Senior Care

The Holiday’s: Red Flags

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The Holiday’s: Red Flags

By Nila Bair

The holiday’s are a time when we gather together as family and friends to celebrate the season of thanks and giving.  Our homes are filled with the aroma of pumpkin pie, laughter, and memories of yesteryear. It’s the time where we see our older loved ones that we may not see on a regular basis.  It’s around this time that we may take notice that our parents/grandparents are no longer quite as “young” as they use to be.

As we mentally process these “Red Flags”, we need to take them serious and consider the repercussions if we do not.  I have listed below just a few “Red Flags” that should be discussed as a family if your older loved one is exhibiting them.  

Red Flag: Falling and/or nearly falling

Falling can lead to a drastic quality of life change if not taken serious and treated.  Keep in mind that falling doesn’t mean that the individual had to have hit the ground and hurt themselves.  Falling can be sliding out of bed or a chair. It can be losing one’s balance and catching the wall or a chair to stabilize one’s self from hitting the ground.  All of these are considered falls and should be cause for concern if they are happening repeatedly. If your loved one is falling 1-3 times a month on average, it’s time to take them into see their primary care physician and discuss home health and possibly moving them into an assisted living facility where they can receive more care.  Many falls can lead to broken hips, which takes your loved one to the hospital where they can catch pneumonia or sepsis and possibly pass. Falls should not be taken lightly, especially in those who are 65+ in age.

Red Flag: Trouble doing activities of daily living

The six basic activities of daily living (ADL’s) are eating, bathing, getting dressed, toileting, transferring and continence.  If you notice that your loved one is dropping weight, or wearing the same outfit multiple days/weeks in a row, or has a smell that they never have had before then it may be time to consider an assisted living facility to ensure your loved one is being properly taken care of.  While in the assisted living facility, you can take your loved one to their primary care physician and see about getting additional help with cares through home health, assuming they qualify and the doctor deems it appropriate.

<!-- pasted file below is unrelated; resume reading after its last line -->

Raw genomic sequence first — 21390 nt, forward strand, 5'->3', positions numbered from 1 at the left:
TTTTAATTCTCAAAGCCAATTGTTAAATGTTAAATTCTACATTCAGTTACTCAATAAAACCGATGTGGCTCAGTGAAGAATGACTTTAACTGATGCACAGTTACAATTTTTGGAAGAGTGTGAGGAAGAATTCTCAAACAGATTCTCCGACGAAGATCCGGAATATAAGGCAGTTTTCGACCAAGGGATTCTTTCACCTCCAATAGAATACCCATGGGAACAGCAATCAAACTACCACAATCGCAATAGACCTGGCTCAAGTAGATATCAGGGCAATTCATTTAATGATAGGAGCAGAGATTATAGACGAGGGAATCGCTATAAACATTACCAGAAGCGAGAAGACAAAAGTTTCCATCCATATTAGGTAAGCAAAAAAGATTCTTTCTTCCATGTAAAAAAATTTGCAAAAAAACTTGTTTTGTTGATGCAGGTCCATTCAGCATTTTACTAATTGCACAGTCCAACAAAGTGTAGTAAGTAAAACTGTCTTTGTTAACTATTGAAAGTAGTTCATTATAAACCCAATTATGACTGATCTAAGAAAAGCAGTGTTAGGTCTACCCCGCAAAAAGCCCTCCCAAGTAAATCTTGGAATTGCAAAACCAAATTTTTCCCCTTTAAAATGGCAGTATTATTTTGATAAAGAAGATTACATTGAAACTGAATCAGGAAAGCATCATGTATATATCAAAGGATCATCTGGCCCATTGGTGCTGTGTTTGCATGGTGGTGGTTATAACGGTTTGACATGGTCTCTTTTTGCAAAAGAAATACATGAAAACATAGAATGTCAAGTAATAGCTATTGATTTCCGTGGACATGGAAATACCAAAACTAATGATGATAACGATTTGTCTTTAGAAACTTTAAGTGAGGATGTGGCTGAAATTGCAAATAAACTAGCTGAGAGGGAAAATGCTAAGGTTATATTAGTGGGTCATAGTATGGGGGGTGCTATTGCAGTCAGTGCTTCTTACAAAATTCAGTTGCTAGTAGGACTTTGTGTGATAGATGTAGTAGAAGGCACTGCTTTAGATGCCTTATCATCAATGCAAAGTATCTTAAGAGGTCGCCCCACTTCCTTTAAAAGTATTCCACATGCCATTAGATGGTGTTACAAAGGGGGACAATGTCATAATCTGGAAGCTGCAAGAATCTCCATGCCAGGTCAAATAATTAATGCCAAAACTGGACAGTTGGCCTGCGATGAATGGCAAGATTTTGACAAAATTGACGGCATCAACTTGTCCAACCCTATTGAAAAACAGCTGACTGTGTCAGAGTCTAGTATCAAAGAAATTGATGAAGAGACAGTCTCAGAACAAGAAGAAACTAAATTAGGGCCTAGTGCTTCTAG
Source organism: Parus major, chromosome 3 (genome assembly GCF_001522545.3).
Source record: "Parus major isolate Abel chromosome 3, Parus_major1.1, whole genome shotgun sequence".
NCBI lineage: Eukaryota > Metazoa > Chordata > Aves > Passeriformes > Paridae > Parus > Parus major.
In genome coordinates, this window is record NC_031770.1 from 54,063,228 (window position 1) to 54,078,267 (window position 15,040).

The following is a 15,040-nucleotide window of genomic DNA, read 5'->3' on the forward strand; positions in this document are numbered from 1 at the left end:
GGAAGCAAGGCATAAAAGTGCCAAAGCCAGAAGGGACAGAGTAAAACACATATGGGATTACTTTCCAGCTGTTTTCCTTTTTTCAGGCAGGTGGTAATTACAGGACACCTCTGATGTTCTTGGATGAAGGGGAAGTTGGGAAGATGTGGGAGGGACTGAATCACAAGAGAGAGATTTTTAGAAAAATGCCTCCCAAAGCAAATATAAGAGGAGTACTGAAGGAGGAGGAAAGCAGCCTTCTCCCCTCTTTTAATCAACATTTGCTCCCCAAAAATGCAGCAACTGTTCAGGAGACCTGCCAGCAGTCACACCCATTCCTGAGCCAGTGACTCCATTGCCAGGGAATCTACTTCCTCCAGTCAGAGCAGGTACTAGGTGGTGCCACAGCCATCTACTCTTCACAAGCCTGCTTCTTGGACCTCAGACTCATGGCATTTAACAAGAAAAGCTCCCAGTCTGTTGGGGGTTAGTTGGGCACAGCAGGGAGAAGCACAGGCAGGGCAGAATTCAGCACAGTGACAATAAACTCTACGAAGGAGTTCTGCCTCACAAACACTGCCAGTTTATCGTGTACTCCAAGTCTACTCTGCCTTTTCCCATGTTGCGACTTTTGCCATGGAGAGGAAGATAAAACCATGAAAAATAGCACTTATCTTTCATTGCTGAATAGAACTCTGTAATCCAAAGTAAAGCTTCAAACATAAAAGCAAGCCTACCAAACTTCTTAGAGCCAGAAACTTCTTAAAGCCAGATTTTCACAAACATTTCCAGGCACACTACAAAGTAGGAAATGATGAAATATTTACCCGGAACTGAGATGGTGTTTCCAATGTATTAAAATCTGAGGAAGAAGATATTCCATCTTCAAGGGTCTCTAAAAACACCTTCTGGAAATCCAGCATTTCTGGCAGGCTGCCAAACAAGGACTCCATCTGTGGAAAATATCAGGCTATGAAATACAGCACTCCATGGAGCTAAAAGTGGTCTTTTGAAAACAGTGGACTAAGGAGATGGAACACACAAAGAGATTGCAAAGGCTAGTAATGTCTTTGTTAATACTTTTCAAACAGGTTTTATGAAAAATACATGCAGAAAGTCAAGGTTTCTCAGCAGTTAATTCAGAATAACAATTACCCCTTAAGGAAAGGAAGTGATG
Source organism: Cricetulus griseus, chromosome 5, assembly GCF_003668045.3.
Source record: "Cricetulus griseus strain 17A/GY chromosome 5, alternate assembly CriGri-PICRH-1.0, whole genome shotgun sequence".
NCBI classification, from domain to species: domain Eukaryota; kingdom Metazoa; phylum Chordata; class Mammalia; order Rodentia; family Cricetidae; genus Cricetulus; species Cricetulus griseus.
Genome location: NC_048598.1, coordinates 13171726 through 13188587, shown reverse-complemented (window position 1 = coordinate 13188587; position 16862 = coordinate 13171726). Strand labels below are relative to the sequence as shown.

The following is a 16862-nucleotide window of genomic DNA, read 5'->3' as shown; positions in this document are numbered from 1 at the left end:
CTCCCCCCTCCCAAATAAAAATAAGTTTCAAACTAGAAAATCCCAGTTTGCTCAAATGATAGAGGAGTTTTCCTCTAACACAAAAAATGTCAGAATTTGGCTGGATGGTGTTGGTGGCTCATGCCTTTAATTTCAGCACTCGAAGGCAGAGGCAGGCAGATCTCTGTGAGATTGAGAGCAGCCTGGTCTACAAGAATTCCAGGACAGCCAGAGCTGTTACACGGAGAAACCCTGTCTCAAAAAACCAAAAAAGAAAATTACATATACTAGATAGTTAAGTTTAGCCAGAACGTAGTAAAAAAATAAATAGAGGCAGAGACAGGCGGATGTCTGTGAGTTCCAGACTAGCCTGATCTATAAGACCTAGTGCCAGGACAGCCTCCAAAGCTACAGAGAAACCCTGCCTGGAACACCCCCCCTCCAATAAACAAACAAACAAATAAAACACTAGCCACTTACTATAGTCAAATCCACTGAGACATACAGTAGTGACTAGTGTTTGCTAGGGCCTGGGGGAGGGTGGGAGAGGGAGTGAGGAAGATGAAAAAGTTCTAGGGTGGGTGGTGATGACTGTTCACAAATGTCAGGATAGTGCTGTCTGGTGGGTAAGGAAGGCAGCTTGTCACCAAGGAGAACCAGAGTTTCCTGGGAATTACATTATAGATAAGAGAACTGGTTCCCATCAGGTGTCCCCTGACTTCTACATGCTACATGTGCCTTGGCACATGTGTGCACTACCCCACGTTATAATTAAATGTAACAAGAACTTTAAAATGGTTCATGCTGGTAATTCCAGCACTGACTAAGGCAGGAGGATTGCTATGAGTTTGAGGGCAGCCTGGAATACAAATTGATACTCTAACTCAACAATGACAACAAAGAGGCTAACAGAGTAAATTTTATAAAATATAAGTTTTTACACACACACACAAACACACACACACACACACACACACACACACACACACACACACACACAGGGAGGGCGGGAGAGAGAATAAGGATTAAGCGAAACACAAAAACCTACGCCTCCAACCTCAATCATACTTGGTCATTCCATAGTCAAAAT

Red Flag: Struggling to remember common things/places

Many people believe that losing your memory is a part of aging and getting old; however, they are wrong.  Forgetting to get an item at the store is not the same as memory loss or cognitive decline. If your loved one is struggling to remember how to get from their bedroom to the kitchen in the home they have lived in for over 50 years, this would be a cause for concern.  Perhaps your loved one has been doing some quirky things like wearing multiple layers of clothing or struggling to find the words to express their thoughts and feelings. These are all possible signs of memory loss or a TIA (transient inschemic attack). If you’re noticing things like this in your loved one, get them into see their primary care physician and possibly a neurologist.  Also, start discussing moving them into an assisted living facility, dependent upon what the doctor says. There are great assisted living facilities that cater specifically to memory loss residents.

Red flags can be scary and overwhelming when we take notice of them.  In fact, many times people tend to ignore the red flags and just get frustrated with their loved one or just pass it off as them simply “getting old”.  Don’t be a victim to that. Be aware and have the hard conversations with your loved one’s about what you’re seeing. Help them understand that you want to help them maintain the highest quality of life possible, which may mean some major changes in their daily living, such as where they reside.  Call your local assisted living communities today and set up a tour, you and your loved one will see how “homey” they are.




Nila Bair is a senior care consultant and marketing manager for Encompass Health.  She has been empowering and educating seniors and their families for over 2 years. Her passion for senior care shines through in her commitment to providing the best care and education possible for both her residents and families.  Dementia, Alzheimer’s Awareness, and Memory Care are one of her biggest platforms she wants to educate people on, as her grandmother was a victim of Alzheimer’s and her mom recently passed due to advanced vascular dementia, Alzheimer’s, and congestive heart failure.

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